… Gregorio Fuentes is often credited as the inspiration for the old man in Hemingway’s The Old Man and the Sea. Since he was almost Hemingway’s age when he worked on his boat, he was hardly old. Carlos Gutierrez was already an old man when Hemingway first met him. He was also the one who told Hemingway a Cuban tale about an old fisherman and his struggle with a marlin and sharks.
… Hemingway would often finish writing by two or so in the afternoon then head off to Sloppy Joe’s Bar to unwind.
… While Hemingway was away covering the Spanish Civil War, his wife Pauline decided to have a pool installed in their Key West backyard as a surprise. He was surprised all right! When he returned home, he pointed out Key West was an island and they could go swimming anywhere, anytime.
… Angry, he slammed a penny down by the pool and stormed off. “You spent my money building the pool; you might as well take my last cent.” Visitors to the Hemingway House can see that penny still preserved in cement by the pool.
… Though Hemingway blustered about the money, the house was actually a wedding gift from Pauline’s uncle, Gus.
… Ernest and Pauline often swam nude in the pool in the afternoon. Workers were admonished to stay away under threat of being fired.
… Pilar, the name of Hemingway’s boat, was the pet name Hemingway called Pauline while courting her.
… The five-toed cats that prowl the Hemingway House in Key West are actually descendants of the cats that roamed his property in Cuba. No word if they speak Spanish.
… Each cat living on the property is given a name. A cat cemetery is tucked into a corner behind the house. The graveyard is resident to the likes of Ava Gardner, Errol Flynn, and Charlie Chaplin.
… The original bar where Hemingway hung out was originally located where Captain Tony’s is now. Back then it was called Sloppy Joe’s and was the former city morgue. Sloppy Joe ran his bar there from 1933 to 1937.
… With the help of Hemingway and a few friends, he moved it across the street one night to its present location on Duval St. because the landlord raised the rent six dollars a month.
… Because of his health, doctors recommended Harry Truman spend some time in warmer climate. So he established a White House in Key West, spending 175 days there during his administration.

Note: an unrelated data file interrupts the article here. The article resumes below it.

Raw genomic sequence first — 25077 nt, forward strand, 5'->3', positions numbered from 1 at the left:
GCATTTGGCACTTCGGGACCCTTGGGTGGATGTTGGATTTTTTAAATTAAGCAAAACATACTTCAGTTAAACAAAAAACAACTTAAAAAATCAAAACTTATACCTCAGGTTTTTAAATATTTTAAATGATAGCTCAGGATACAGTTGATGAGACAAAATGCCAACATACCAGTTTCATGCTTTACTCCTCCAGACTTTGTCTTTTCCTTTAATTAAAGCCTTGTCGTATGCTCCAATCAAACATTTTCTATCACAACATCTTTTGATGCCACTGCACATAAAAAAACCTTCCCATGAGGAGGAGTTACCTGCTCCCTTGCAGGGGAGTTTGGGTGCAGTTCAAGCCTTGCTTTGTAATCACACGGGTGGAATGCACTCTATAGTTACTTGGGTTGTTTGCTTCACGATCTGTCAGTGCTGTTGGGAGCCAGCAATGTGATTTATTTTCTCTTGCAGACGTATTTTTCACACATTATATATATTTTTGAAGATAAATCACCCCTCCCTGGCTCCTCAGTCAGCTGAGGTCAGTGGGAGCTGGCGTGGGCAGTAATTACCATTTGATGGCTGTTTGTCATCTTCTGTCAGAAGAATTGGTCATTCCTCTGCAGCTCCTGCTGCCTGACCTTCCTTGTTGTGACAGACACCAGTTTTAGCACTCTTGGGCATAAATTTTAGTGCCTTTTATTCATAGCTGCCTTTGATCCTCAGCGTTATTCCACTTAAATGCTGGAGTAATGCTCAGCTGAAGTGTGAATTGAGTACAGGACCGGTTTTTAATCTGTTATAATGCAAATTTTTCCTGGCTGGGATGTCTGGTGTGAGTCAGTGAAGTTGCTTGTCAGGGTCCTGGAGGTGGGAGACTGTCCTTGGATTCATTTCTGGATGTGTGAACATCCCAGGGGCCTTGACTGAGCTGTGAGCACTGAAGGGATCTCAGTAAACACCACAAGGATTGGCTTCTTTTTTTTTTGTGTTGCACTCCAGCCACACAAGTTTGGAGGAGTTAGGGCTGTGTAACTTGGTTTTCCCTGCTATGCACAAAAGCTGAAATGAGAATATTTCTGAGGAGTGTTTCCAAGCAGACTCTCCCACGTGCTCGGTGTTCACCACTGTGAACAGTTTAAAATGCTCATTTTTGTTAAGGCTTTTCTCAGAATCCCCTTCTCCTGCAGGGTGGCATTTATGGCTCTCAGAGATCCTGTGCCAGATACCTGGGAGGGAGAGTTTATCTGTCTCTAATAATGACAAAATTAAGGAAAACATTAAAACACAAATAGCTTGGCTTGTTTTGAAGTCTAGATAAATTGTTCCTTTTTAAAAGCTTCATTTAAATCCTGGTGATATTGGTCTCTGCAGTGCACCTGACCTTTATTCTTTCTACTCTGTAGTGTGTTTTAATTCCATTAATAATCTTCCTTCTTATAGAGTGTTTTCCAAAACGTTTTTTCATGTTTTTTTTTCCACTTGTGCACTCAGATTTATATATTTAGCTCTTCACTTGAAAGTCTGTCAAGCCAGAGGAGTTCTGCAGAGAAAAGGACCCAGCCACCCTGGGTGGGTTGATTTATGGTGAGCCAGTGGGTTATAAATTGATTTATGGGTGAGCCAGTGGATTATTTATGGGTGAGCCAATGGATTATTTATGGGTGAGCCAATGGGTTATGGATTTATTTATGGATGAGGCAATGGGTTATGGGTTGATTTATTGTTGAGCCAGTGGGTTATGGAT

… Though it was a working White House with important business being done, Truman once remarked he had a good notion to move the White House there permanently.
… The embargo the United States has maintained against Cuba has been in effect for over fifty years. It was initiated during John Kennedy’s administration, meant to bring Castro’s regime to its knees. It mainly succeeded in making Cubans poorer and their life that much more miserable.
… While the United States and Cuba are working to normalize relations, most travel and trade restrictions remain in place till both houses of Congress give the nod.
… As harsh as life was under Fidel Castro, his predecessor Batista thought nothing of executing anyone who posed a threat to his power. Between 1952 and 1959, he tortured and executed between 10,000 and 20,000 people.
… “Do what you can with what you have,” Ernest Hemingway once said. And so the Cubans have. Since the embargo has been in place, they have tinkered with cars that are over a half century old, replacing worn-out parts with pieces from other cars. In the United States, they would be considered priceless antiques.
… Though cigars are an icon of Cuba, sugarcane and grapefruit are even more vital to Cuba‘s economy.
… Let the buyer beware. A cigar made from Cuban seed is not a Cuban cigar. With that being said, many fine cigars, rivaling and sometimes surpassing Cubans, are made with Cuban seed in Nicaragua, Honduras, the Dominican Republic, and Ecuador.
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